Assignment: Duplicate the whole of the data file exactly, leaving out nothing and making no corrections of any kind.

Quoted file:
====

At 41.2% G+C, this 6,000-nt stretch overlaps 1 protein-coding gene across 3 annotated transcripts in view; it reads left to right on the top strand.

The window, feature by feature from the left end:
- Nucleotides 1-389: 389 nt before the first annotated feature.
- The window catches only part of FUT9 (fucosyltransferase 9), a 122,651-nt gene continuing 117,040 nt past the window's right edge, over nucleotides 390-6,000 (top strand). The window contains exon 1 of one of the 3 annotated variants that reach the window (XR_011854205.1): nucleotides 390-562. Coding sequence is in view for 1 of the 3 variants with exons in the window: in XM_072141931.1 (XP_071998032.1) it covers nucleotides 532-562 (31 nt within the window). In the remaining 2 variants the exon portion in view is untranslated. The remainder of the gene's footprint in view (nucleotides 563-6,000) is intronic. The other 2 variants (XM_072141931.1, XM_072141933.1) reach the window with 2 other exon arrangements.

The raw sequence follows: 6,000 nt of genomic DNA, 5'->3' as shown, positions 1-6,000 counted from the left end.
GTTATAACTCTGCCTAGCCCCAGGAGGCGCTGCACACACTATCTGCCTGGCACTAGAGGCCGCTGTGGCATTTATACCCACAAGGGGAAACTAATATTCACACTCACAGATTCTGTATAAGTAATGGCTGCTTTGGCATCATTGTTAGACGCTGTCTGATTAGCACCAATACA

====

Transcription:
At 41.2% G+C, this 6,000-nt stretch overlaps 1 protein-coding gene across 3 annotated transcripts in view; it reads left to right on the top strand.

The window, feature by feature from the left end:
- Nucleotides 1-389: 389 nt before the first annotated feature.
- The window catches only part of FUT9 (fucosyltransferase 9), a 122,651-nt gene continuing 117,040 nt past the window's right edge, over nucleotides 390-6,000 (top strand). The window contains exon 1 of one of the 3 annotated variants that reach the window (XR_011854205.1): nucleotides 390-562. Coding sequence is in view for 1 of the 3 variants with exons in the window: in XM_072141931.1 (XP_071998032.1) it covers nucleotides 532-562 (31 nt within the window). In the remaining 2 variants the exon portion in view is untranslated. The remainder of the gene's footprint in view (nucleotides 563-6,000) is intronic. The other 2 variants (XM_072141931.1, XM_072141933.1) reach the window with 2 other exon arrangements.

The raw sequence follows: 6,000 nt of genomic DNA, 5'->3' as shown, positions 1-6,000 counted from the left end.
GTTATAACTCTGCCTAGCCCCAGGAGGCGCTGCACACACTATCTGCCTGGCACTAGAGGCCGCTGTGGCATTTATACCCACAAGGGGAAACTAATATTCACACTCACAGATTCTGTATAAGTAATGGCTGCTTTGGCATCATTGTTAGACGCTGTCTGATTAGCACCAATACA